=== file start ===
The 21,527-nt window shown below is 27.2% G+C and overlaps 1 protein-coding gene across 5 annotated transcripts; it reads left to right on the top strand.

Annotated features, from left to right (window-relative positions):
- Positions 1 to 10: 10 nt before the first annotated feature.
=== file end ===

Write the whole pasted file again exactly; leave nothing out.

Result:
The 21,527-nt window shown below is 27.2% G+C and overlaps 1 protein-coding gene across 5 annotated transcripts; it reads left to right on the top strand.

Annotated features, from left to right (window-relative positions):
- Positions 1 to 10: 10 nt before the first annotated feature.